How often do you look at your to-do list and feel like there’s simply not enough time for everything? If you’re anything like me — and most other people — it probably happens pretty often. And one of the biggest reasons this happens is not having clear priorities in life.
Priorities help you decide what’s really important, making it easier to manage your time and get rid of unnecessary stress and overwhelm. In this article, you’ll learn why priorities matter, the difference between goals and priorities, and how to set your priorities in life.
The importance of priorities in life
You might find yourself wondering why you really need clearly defined priorities. The truth is that most of us are being pulled in many different directions. Friends, family, work, health, and more all demand our attention.
Ultimately, we only have so much time and energy to give, but many of us overextend ourselves because we haven’t clearly defined our priorities. But there are benefits to doing so including:
- It helps you avoid burnout by clearing unnecessary things from your calendar.
- It helps you decide what to say yes and no to.
- Priorities help you manage your time because you’re more selective about what goes on your calendar.
Now you see the importance of priorities in life, so let's discuss the difference between priorities and goals.
Priorities vs. goals: What’s the difference?
These terms are often used interchangeably, but it’s important to understand the difference.
First, goals are specific milestones you hope to accomplish. They usually have an end date, and you’ll know whether or not you’ve achieved them.
Some examples of goals include:
- Run a marathon
- Earn $10k in your business
- Save enough for a down payment
- Earn a master’s degree
- Plan a family vacation
- Lose 10 pounds
Priorities, on the other hand, are broader and guide your entire life. Unlike goals, priorities don’t have an end date. They’re not something you eventually reach or accomplish. Instead, they’re more comparable to values that help you decide what stays in your life and what goes.
For example, someone who had the goal of running a marathon or losing 10 pounds might have a priority of physical health.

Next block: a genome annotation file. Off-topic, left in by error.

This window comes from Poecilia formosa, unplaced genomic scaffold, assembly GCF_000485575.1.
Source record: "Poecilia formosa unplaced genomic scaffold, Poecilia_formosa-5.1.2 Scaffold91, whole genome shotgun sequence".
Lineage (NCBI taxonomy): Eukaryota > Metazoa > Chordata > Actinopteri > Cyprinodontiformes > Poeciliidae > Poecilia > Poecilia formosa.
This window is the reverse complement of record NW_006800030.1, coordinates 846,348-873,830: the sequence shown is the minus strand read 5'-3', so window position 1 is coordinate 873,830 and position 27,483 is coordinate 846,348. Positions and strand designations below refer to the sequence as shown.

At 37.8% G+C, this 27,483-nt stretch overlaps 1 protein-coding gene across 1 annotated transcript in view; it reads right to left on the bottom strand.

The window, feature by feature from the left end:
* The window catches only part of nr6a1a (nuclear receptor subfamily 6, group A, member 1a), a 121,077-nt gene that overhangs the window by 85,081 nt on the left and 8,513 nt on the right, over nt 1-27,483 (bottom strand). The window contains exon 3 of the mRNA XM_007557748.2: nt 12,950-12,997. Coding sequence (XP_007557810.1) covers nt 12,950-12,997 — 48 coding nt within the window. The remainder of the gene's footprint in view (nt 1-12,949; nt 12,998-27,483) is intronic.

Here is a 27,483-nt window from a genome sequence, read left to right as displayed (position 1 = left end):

Someone who wanted to make $10k in their business or earn a master’s degree might have the priority of career success or achievement.
In short, priorities are more about what you value, and goals are the specifics that help you stick to your priorities.
How to clearly define your priorities in life
Clearly, defining your life priorities is easier said than done, but it’s an important step in ensuring that you live a life that’s intentional and in alignment with what you really want. Here are some steps to help with this.
1. Set aside time
First, it’s essential that you actually set aside time to define what your priorities are. Unfortunately, it’s far too easy to avoid this step and simply assume that we’re living in alignment with our priorities of life. But if you actually make time for this exercise, you might find that’s not true at all.
It’s also easy to talk yourself out of making time to define your priorities. After all, you have enough on your plate. But the simple act of defining your priorities can actually clear up time in your calendar moving forward.
2. Create a list of everything in your life that’s important to you
Next, you need to do a simple brainstorming session. Sit down and write down everything in your life that’s important to you. This can be as broad as your physical health or as simple as the morning cup of coffee you share with your partner.
And remember, don’t just write down the things that you currently have time for. Also, write down those things that are important to you, but you simply haven’t had time for.
For example, maybe mental health is important to you, but your current season of life hasn’t allowed you to make time for therapy. Or maybe extended family is important, but time or financial constraints have prevented you from spending time with them.
3. Review your life priorities list and break items into categories